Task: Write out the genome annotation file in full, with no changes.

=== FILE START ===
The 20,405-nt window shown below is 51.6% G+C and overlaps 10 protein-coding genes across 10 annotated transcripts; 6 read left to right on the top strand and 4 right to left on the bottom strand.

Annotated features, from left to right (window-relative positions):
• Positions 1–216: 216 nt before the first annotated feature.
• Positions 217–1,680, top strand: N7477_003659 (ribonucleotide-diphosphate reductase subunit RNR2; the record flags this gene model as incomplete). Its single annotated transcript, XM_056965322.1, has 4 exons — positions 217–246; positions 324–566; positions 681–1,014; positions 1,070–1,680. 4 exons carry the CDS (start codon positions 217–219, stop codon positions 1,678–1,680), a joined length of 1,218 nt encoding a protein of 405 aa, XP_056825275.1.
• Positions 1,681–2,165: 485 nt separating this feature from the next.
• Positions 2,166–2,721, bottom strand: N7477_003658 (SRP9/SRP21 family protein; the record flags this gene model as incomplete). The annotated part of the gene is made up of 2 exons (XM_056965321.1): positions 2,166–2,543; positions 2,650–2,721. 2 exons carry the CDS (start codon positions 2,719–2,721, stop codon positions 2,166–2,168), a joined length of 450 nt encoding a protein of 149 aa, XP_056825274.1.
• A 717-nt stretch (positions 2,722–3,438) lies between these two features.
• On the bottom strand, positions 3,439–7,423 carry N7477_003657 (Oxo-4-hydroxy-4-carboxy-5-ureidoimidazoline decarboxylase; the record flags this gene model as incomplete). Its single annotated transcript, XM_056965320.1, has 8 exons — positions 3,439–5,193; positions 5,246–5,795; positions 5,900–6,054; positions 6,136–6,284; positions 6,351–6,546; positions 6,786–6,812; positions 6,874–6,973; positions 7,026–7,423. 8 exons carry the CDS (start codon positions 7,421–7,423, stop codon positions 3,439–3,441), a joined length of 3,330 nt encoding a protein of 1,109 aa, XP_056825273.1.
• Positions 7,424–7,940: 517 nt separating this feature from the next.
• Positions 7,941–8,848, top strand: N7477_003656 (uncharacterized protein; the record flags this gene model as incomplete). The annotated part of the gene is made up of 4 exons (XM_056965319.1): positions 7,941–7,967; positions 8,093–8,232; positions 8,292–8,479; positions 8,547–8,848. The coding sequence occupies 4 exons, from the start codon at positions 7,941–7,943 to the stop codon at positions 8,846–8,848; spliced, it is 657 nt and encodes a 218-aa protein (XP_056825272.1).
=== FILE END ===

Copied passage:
The 20,405-nt window shown below is 51.6% G+C and overlaps 10 protein-coding genes across 10 annotated transcripts; 6 read left to right on the top strand and 4 right to left on the bottom strand.

Annotated features, from left to right (window-relative positions):
• Positions 1–216: 216 nt before the first annotated feature.
• Positions 217–1,680, top strand: N7477_003659 (ribonucleotide-diphosphate reductase subunit RNR2; the record flags this gene model as incomplete). Its single annotated transcript, XM_056965322.1, has 4 exons — positions 217–246; positions 324–566; positions 681–1,014; positions 1,070–1,680. 4 exons carry the CDS (start codon positions 217–219, stop codon positions 1,678–1,680), a joined length of 1,218 nt encoding a protein of 405 aa, XP_056825275.1.
• Positions 1,681–2,165: 485 nt separating this feature from the next.
• Positions 2,166–2,721, bottom strand: N7477_003658 (SRP9/SRP21 family protein; the record flags this gene model as incomplete). The annotated part of the gene is made up of 2 exons (XM_056965321.1): positions 2,166–2,543; positions 2,650–2,721. 2 exons carry the CDS (start codon positions 2,719–2,721, stop codon positions 2,166–2,168), a joined length of 450 nt encoding a protein of 149 aa, XP_056825274.1.
• A 717-nt stretch (positions 2,722–3,438) lies between these two features.
• On the bottom strand, positions 3,439–7,423 carry N7477_003657 (Oxo-4-hydroxy-4-carboxy-5-ureidoimidazoline decarboxylase; the record flags this gene model as incomplete). Its single annotated transcript, XM_056965320.1, has 8 exons — positions 3,439–5,193; positions 5,246–5,795; positions 5,900–6,054; positions 6,136–6,284; positions 6,351–6,546; positions 6,786–6,812; positions 6,874–6,973; positions 7,026–7,423. 8 exons carry the CDS (start codon positions 7,421–7,423, stop codon positions 3,439–3,441), a joined length of 3,330 nt encoding a protein of 1,109 aa, XP_056825273.1.
• Positions 7,424–7,940: 517 nt separating this feature from the next.
• Positions 7,941–8,848, top strand: N7477_003656 (uncharacterized protein; the record flags this gene model as incomplete). The annotated part of the gene is made up of 4 exons (XM_056965319.1): positions 7,941–7,967; positions 8,093–8,232; positions 8,292–8,479; positions 8,547–8,848. The coding sequence occupies 4 exons, from the start codon at positions 7,941–7,943 to the stop codon at positions 8,846–8,848; spliced, it is 657 nt and encodes a 218-aa protein (XP_056825272.1).